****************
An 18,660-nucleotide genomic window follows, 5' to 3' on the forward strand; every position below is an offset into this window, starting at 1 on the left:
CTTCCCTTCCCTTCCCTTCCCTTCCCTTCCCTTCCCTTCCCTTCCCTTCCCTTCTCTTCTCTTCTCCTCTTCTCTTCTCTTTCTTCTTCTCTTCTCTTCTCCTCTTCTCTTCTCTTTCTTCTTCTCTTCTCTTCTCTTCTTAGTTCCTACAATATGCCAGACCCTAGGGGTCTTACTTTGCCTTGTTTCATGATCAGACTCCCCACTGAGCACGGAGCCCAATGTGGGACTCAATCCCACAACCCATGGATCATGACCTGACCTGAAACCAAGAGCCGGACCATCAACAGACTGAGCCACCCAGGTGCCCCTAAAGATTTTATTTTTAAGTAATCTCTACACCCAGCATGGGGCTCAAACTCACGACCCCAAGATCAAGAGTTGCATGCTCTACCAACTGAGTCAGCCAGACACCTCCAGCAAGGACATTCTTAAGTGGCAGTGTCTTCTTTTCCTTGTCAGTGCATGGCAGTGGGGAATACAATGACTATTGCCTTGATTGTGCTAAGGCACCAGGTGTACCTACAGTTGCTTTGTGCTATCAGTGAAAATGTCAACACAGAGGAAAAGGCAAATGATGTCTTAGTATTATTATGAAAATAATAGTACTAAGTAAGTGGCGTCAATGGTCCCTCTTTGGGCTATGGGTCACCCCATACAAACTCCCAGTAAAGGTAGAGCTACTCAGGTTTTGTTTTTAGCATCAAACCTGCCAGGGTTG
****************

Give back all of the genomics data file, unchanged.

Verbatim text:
An 18,660-nucleotide genomic window follows, 5' to 3' on the forward strand; every position below is an offset into this window, starting at 1 on the left:
CTTCCCTTCCCTTCCCTTCCCTTCCCTTCCCTTCCCTTCCCTTCCCTTCCCTTCTCTTCTCTTCTCCTCTTCTCTTCTCTTTCTTCTTCTCTTCTCTTCTCCTCTTCTCTTCTCTTTCTTCTTCTCTTCTCTTCTCTTCTTAGTTCCTACAATATGCCAGACCCTAGGGGTCTTACTTTGCCTTGTTTCATGATCAGACTCCCCACTGAGCACGGAGCCCAATGTGGGACTCAATCCCACAACCCATGGATCATGACCTGACCTGAAACCAAGAGCCGGACCATCAACAGACTGAGCCACCCAGGTGCCCCTAAAGATTTTATTTTTAAGTAATCTCTACACCCAGCATGGGGCTCAAACTCACGACCCCAAGATCAAGAGTTGCATGCTCTACCAACTGAGTCAGCCAGACACCTCCAGCAAGGACATTCTTAAGTGGCAGTGTCTTCTTTTCCTTGTCAGTGCATGGCAGTGGGGAATACAATGACTATTGCCTTGATTGTGCTAAGGCACCAGGTGTACCTACAGTTGCTTTGTGCTATCAGTGAAAATGTCAACACAGAGGAAAAGGCAAATGATGTCTTAGTATTATTATGAAAATAATAGTACTAAGTAAGTGGCGTCAATGGTCCCTCTTTGGGCTATGGGTCACCCCATACAAACTCCCAGTAAAGGTAGAGCTACTCAGGTTTTGTTTTTAGCATCAAACCTGCCAGGGTTG